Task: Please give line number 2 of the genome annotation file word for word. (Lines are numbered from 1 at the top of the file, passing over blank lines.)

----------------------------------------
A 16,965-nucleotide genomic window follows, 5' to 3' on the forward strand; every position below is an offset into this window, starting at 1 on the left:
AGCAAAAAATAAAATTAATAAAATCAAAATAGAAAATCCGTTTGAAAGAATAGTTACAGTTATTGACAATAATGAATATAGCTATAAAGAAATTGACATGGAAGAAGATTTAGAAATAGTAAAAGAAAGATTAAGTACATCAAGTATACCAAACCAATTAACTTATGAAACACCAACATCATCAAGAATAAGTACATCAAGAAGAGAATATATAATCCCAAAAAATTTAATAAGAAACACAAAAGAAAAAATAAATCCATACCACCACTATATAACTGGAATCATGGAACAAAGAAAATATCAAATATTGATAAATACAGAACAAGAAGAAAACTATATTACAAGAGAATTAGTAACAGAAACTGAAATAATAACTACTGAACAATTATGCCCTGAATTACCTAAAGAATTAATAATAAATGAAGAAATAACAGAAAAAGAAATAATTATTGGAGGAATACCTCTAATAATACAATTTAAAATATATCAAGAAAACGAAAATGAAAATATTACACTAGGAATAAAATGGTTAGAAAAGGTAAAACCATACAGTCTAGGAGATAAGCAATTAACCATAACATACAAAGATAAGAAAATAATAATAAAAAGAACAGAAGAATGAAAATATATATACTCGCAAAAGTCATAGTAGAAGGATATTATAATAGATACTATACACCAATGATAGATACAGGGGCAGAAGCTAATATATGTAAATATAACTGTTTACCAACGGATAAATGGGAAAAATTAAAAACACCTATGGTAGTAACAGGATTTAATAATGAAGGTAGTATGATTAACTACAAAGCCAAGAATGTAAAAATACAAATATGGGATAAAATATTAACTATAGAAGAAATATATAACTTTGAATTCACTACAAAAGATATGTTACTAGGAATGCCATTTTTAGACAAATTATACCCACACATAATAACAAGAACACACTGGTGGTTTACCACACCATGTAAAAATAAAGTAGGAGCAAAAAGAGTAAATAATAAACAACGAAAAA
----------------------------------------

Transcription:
AGCAAAAAATAAAATTAATAAAATCAAAATAGAAAATCCGTTTGAAAGAATAGTTACAGTTATTGACAATAATGAATATAGCTATAAAGAAATTGACATGGAAGAAGATTTAGAAATAGTAAAAGAAAGATTAAGTACATCAAGTATACCAAACCAATTAACTTATGAAACACCAACATCATCAAGAATAAGTACATCAAGAAGAGAATATATAATCCCAAAAAATTTAATAAGAAACACAAAAGAAAAAATAAATCCATACCACCACTATATAACTGGAATCATGGAACAAAGAAAATATCAAATATTGATAAATACAGAACAAGAAGAAAACTATATTACAAGAGAATTAGTAACAGAAACTGAAATAATAACTACTGAACAATTATGCCCTGAATTACCTAAAGAATTAATAATAAATGAAGAAATAACAGAAAAAGAAATAATTATTGGAGGAATACCTCTAATAATACAATTTAAAATATATCAAGAAAACGAAAATGAAAATATTACACTAGGAATAAAATGGTTAGAAAAGGTAAAACCATACAGTCTAGGAGATAAGCAATTAACCATAACATACAAAGATAAGAAAATAATAATAAAAAGAACAGAAGAATGAAAATATATATACTCGCAAAAGTCATAGTAGAAGGATATTATAATAGATACTATACACCAATGATAGATACAGGGGCAGAAGCTAATATATGTAAATATAACTGTTTACCAACGGATAAATGGGAAAAATTAAAAACACCTATGGTAGTAACAGGATTTAATAATGAAGGTAGTATGATTAACTACAAAGCCAAGAATGTAAAAATACAAATATGGGATAAAATATTAACTATAGAAGAAATATATAACTTTGAATTCACTACAAAAGATATGTTACTAGGAATGCCATTTTTAGACAAATTATACCCACACATAATAACAAGAACACACTGGTGGTTTACCACACCATGTAAAAATAAAGTAGGAGCAAAAAGAGTAAATAATAAACAACGAAAAA